The National Law bans advertising that creates an unreasonable expectation of beneficial treatment. The claims of beneficial treatment can range from unsubstantiated scientific claims through to unsubstantiated miracle cures.

In considering whether there is acceptable evidence to make a claim in advertising, you cannot ignore evidence of a higher level (for example, evidence from a single study would not be acceptable evidence if it is contradicted by a systematic review). Advertising claims that are contrary to high-level evidence are unacceptable.

You should make sure that any information you publish about your services is factual and verifiable.

  1. You should only make justifiable claims about the quality or outcomes of your services in any information you provide to patients. 
  2. You should not make claims either directly to clients or in advertising or promotional materials about the efficacy of treatment or services you provide if those claims cannot be substantiated with acceptable evidence. 
  3. You must not use your possession of a particular qualification or membership to mislead or deceive clients or the public as to your competence in a field of practice or ability to provide treatment.

The science of advertising - what we mean by using ‘acceptable evidence’

There are many aspects that are taken into consideration when evidence is reviewed and each claim is assessed on its merits alongside the evidence presented to support it.

Relevant issues we consider when assessing whether there is acceptable evidence for therapeutic claims include:

  • Is the evidence relied on objective and based on accepted principles of good research? Is the evidence from a reputable source? For example a peer-reviewed journal. 
  • Do the studies used provide clear evidence for the therapeutic claims made or are they one of a number of possible explanations for treatment outcomes? 
  • Have the results of the study been replicated? Results consistent across multiple studies, replicated on independent populations, are more likely to be sound. 
  • Has the evidence been contradicted by more objective, higher quality studies? This type of evidence is not acceptable.

To help practitioners, we have published some FAQ about advertising and evidence.

Both specific claims and the overall impression of advertising have potential to be misleading. In some cases we may identify a specific claim or claims that are concerning. In assessing whether advertising claims are misleading or deceptive or create an unreasonable expectation of beneficial treatment we will assess specific claims, and where relevant will also consider the advertising as a whole from the perspective of a member of the public.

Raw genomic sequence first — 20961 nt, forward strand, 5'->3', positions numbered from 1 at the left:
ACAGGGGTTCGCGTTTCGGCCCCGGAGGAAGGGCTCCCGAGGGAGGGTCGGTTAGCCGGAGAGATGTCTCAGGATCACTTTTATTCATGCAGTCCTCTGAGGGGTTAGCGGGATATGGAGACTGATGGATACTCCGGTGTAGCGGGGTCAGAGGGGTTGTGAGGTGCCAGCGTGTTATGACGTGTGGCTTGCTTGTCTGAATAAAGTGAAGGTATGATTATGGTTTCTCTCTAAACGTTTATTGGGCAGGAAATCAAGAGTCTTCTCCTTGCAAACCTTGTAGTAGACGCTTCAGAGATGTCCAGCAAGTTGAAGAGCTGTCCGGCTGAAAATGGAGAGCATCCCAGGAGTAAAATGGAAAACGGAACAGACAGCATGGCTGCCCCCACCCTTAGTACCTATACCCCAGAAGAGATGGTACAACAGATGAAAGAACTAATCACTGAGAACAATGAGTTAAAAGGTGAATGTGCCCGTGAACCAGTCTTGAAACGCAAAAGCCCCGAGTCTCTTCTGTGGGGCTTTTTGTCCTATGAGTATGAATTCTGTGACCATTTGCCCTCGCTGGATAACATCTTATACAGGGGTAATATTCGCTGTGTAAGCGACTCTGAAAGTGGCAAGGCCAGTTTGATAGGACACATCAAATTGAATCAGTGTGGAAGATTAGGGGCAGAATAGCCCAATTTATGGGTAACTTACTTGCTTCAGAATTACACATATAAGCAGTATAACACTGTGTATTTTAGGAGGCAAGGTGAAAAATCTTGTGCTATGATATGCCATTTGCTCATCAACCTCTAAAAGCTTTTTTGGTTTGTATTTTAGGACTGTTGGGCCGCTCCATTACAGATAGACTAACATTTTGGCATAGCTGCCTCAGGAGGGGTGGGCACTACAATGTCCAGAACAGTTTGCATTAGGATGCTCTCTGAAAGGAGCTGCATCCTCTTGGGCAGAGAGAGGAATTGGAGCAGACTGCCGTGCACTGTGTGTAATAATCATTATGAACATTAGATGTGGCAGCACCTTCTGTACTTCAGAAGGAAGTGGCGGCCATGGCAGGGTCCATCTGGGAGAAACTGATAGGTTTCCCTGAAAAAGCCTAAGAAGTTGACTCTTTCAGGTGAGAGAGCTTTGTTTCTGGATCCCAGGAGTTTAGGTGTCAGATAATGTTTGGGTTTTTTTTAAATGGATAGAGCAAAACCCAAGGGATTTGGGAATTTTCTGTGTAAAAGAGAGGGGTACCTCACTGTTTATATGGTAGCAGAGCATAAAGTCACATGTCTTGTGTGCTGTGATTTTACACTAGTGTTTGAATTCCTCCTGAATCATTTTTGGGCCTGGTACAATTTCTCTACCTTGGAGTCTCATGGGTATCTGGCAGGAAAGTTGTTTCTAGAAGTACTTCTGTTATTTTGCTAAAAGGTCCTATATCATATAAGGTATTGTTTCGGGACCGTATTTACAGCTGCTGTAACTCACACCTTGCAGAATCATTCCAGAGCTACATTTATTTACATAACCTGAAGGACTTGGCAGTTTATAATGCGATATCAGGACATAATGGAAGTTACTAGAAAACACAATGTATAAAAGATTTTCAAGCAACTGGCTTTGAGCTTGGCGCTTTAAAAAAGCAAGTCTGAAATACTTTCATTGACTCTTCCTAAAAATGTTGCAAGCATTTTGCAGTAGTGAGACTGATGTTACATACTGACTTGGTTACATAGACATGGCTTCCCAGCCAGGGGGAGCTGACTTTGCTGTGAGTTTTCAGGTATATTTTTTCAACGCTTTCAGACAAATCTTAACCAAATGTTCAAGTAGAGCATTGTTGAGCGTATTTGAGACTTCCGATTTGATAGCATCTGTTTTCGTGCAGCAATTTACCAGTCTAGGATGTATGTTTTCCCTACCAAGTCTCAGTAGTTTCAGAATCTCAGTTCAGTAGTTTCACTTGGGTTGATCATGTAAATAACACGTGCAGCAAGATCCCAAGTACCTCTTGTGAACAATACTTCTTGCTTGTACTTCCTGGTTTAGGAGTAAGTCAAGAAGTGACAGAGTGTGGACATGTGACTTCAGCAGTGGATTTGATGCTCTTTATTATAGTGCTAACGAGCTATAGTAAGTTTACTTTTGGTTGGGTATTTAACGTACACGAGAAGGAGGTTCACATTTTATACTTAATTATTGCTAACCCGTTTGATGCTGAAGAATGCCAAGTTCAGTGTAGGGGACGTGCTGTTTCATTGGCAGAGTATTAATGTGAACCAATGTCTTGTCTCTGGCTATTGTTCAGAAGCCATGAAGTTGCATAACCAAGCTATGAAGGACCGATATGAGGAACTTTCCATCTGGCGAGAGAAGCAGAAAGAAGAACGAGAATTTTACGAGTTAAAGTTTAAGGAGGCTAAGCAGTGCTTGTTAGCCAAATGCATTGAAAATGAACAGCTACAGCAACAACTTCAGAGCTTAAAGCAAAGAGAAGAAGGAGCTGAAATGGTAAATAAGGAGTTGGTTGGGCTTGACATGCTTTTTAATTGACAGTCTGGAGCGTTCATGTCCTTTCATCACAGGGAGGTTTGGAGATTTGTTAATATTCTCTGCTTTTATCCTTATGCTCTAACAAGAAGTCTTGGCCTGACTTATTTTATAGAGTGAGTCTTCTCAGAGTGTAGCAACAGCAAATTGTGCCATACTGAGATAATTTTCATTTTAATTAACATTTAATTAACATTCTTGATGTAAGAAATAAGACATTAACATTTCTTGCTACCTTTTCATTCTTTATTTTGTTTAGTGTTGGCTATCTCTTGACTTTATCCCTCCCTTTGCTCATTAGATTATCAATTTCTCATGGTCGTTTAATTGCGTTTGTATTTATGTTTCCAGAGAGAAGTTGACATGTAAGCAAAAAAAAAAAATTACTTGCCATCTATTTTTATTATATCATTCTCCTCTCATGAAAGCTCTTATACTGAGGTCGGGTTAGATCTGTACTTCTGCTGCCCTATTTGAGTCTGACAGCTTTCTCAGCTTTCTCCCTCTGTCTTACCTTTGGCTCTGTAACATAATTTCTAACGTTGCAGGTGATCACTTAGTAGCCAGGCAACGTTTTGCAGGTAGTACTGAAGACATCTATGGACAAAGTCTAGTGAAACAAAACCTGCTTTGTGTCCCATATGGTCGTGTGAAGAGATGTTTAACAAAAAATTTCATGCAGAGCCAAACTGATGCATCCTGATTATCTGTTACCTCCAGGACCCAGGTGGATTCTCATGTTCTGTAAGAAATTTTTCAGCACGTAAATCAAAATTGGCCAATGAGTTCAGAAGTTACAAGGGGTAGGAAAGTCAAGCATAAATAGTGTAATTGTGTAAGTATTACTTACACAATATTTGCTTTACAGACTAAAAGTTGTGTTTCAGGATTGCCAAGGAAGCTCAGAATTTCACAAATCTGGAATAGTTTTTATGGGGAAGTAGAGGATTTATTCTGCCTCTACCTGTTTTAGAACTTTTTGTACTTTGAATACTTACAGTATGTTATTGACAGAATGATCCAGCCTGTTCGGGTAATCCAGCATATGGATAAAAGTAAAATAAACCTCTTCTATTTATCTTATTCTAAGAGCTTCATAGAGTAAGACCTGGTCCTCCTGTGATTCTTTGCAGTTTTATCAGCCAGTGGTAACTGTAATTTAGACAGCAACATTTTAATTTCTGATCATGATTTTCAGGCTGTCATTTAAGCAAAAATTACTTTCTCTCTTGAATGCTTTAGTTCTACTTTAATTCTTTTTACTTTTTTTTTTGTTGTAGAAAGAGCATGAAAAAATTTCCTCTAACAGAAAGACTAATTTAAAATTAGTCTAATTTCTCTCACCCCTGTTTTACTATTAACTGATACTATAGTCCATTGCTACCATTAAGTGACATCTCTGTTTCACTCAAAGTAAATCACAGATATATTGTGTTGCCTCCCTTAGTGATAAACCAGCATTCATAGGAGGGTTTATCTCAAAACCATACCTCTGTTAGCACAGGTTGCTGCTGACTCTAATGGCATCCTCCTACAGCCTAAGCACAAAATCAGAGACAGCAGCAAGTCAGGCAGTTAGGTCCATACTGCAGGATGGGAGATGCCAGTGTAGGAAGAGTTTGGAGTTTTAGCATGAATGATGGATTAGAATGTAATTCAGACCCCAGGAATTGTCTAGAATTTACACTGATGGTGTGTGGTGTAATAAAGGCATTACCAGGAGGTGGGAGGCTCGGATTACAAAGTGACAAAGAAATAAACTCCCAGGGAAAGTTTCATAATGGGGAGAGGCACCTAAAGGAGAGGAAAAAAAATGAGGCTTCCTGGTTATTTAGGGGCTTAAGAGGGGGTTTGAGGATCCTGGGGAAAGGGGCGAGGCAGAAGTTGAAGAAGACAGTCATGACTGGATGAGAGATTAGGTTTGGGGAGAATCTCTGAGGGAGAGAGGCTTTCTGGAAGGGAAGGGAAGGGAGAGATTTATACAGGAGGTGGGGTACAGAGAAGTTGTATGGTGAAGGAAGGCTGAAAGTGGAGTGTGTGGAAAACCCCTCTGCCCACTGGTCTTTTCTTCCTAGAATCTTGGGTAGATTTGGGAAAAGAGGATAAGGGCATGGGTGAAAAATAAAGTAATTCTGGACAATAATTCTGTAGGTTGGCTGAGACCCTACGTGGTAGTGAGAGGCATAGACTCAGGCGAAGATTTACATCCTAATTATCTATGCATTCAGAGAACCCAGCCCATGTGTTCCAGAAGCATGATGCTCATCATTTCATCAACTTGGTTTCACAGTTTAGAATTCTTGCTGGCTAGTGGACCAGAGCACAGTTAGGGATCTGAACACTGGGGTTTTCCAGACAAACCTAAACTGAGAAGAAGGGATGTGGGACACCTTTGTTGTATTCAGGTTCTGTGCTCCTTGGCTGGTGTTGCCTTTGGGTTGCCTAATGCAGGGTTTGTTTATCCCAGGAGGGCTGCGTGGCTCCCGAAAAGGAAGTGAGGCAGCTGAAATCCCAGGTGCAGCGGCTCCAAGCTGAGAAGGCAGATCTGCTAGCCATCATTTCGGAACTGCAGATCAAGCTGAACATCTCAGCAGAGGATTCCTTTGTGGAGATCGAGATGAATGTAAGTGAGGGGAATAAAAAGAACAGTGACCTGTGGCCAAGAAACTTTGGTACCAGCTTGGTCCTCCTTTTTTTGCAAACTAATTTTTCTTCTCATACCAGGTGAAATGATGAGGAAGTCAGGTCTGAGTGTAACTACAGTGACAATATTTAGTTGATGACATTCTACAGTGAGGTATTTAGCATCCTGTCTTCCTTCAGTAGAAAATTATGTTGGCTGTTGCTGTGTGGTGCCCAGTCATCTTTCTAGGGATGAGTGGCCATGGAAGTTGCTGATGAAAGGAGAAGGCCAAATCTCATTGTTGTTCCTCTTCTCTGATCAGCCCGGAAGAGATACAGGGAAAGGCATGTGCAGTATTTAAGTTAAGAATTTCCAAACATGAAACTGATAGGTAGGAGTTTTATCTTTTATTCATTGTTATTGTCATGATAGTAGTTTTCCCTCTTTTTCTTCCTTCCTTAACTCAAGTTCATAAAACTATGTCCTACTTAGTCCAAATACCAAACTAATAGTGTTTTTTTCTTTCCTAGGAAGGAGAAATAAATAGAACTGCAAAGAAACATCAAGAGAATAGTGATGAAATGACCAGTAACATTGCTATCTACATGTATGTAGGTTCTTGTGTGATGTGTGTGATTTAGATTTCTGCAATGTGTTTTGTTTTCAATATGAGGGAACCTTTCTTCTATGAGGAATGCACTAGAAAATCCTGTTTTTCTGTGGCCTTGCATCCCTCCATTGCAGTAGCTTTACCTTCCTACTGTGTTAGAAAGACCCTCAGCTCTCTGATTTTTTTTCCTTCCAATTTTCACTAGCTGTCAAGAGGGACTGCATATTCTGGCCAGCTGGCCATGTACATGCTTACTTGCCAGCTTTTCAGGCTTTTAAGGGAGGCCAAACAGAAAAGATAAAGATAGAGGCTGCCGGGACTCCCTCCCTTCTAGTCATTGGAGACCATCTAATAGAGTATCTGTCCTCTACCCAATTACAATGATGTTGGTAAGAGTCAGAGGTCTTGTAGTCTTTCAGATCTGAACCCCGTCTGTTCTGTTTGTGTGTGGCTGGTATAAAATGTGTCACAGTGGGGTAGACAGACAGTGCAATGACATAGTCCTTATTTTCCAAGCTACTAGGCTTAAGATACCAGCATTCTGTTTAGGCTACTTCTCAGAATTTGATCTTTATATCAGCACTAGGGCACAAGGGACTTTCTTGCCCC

The following types of studies will generally not be considered acceptable evidence for advertising claims:

  • studies involving no human subjects 
  • before and after studies with little or no control or reference group 
  • self-assessment studies 
  • anecdotal evidence based on observations in practice 
  • outcome studies or audits, unless bias or other factors that may influence the results are carefully controlled, and/or 
  • studies that are not generalisable to the advertising audience.

The evidence base for clinical practice is constantly developing so it is important to make sure that the evidence you rely on is current.

Practitioners must take care to not mislead or create false impressions when using scientific information in advertising. Practitioners who include scientific information in advertising must ensure that the information is presented in a manner that is accurate, balanced and not misleading and use wording that is understood readily by the target audience.

The advertising must clearly identify the relevant researchers, sponsors and the academic publication in which the source scientific information or results appear, and be from a reputable (for example, peer-reviewed) and verifiable source.

 
 
 
Page reviewed 8/08/2017